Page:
Houston Food Festival Makes Big Announcement, Shares Exciting Lineup

Houston Food Festival Makes Big Announcement, Shares Exciting Lineup

Aaron Franklin, a Southern Smoke participant since the inaugural festival, feeds Chris Shepherd brisket at the 2018 festival

BACK AND BIGGER than ever, the Southern Smoke Festival, benefiting Chris Shepherd’s Southern Smoke Foundation, takes place Oct. 21-23. Tickets go on sale Aug. 30, and are expected to go fast!

More than 60 chefs from all over the country will head to H-Town this fall — a Texas-size party awaits on Friday, Oct. 21. The opening-night shindig at the newly renovated Lott Hall within Hermann Park will be hosted by Aaron Franklin; expect Texas wine, live music, and a special welcome from Shepherd and Top Chef’s Gil Simmons. Tickets start at $150.

Saturday brings Southern Smoke on Ice, an intimate afternoon (read: limited tickets!) at The Houstonian. An interactive whole-tuna breakdown will yield made-to-order hand rolls, and some of the region’s most celebrated chefs — Mike Lata and Jason Stanhope from Charleston’s Fig, Peche’s Nicole Mills, and Chef Hori from Houston’s Kata Robata — will mingle with the lucky guests.

And the hottest ticket of them all might be for Sunday’s main event, the East Downtown Throwdown. Culinary celebrities will help Shepherd & Co. fire up the pits and smokers for a whole day of barbecue-and-more, presented by Alaska Seafood and YETI. Big names include Tom Colicchio, Andrew Zimmern, Brooke Williamson and Sarah Grueneberg, plus hometown heroes like Dawn Burrell, Greg Gatlin, Ryan Pera, Greg Peters, Chris Williams, Felipe Riccio and others.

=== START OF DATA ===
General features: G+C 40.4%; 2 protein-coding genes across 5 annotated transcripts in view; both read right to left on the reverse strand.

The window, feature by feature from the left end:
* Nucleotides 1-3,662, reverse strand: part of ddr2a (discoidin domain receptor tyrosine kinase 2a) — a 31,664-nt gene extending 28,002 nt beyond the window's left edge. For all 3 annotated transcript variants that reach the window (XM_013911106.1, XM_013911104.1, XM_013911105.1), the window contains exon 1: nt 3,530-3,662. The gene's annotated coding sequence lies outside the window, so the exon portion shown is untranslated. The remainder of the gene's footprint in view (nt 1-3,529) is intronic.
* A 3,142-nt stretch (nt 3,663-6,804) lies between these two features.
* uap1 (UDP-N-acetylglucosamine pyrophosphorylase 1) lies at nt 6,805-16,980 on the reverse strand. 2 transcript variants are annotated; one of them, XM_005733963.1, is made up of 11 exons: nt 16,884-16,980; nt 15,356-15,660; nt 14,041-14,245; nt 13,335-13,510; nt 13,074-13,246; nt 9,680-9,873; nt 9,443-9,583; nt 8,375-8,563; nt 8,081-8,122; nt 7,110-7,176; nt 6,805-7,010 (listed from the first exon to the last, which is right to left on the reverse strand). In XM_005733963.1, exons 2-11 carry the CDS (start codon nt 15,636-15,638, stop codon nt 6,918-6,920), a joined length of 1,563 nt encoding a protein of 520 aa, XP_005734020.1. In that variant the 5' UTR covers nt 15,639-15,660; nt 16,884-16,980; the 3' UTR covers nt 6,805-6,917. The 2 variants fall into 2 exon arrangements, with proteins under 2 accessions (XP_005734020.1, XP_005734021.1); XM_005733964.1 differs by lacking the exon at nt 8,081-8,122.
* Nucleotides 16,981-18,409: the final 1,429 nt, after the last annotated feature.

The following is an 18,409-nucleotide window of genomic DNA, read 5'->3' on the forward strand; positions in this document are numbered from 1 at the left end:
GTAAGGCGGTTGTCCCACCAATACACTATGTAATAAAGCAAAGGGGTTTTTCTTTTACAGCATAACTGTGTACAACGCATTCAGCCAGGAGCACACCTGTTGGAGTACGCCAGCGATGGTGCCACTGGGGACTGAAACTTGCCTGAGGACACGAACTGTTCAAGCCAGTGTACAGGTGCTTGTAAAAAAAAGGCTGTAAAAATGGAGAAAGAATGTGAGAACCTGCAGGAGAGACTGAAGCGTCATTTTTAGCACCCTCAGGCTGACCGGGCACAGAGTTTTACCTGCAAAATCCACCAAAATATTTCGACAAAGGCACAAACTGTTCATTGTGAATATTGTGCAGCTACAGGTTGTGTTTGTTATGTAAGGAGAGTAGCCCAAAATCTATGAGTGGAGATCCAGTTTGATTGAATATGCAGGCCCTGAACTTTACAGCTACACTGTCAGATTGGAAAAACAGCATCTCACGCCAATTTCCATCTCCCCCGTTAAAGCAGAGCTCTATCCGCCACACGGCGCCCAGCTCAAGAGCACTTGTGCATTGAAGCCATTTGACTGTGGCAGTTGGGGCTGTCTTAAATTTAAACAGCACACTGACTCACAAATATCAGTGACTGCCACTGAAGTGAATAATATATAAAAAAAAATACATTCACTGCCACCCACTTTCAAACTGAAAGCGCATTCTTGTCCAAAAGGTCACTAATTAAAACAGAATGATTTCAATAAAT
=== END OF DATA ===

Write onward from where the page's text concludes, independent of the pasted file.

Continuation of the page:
The nonprofit shared the delicious plans for the weekend-long festival along with its new logo and branding, executed by Houston firm Principle and designed to define and communicate the Southern Smoke Foundation’s mission.

“We’re here to serve you,” says the relaunched website on its homepage. “From farmers to fry cooks, servers to sommeliers, Southern Smoke takes care of our own by putting dollars directly into the pockets of food and beverage workers when it’s needed most. Whether there are mental health needs or unforeseen hardships, ours funds and resources help those who put food on the table.”

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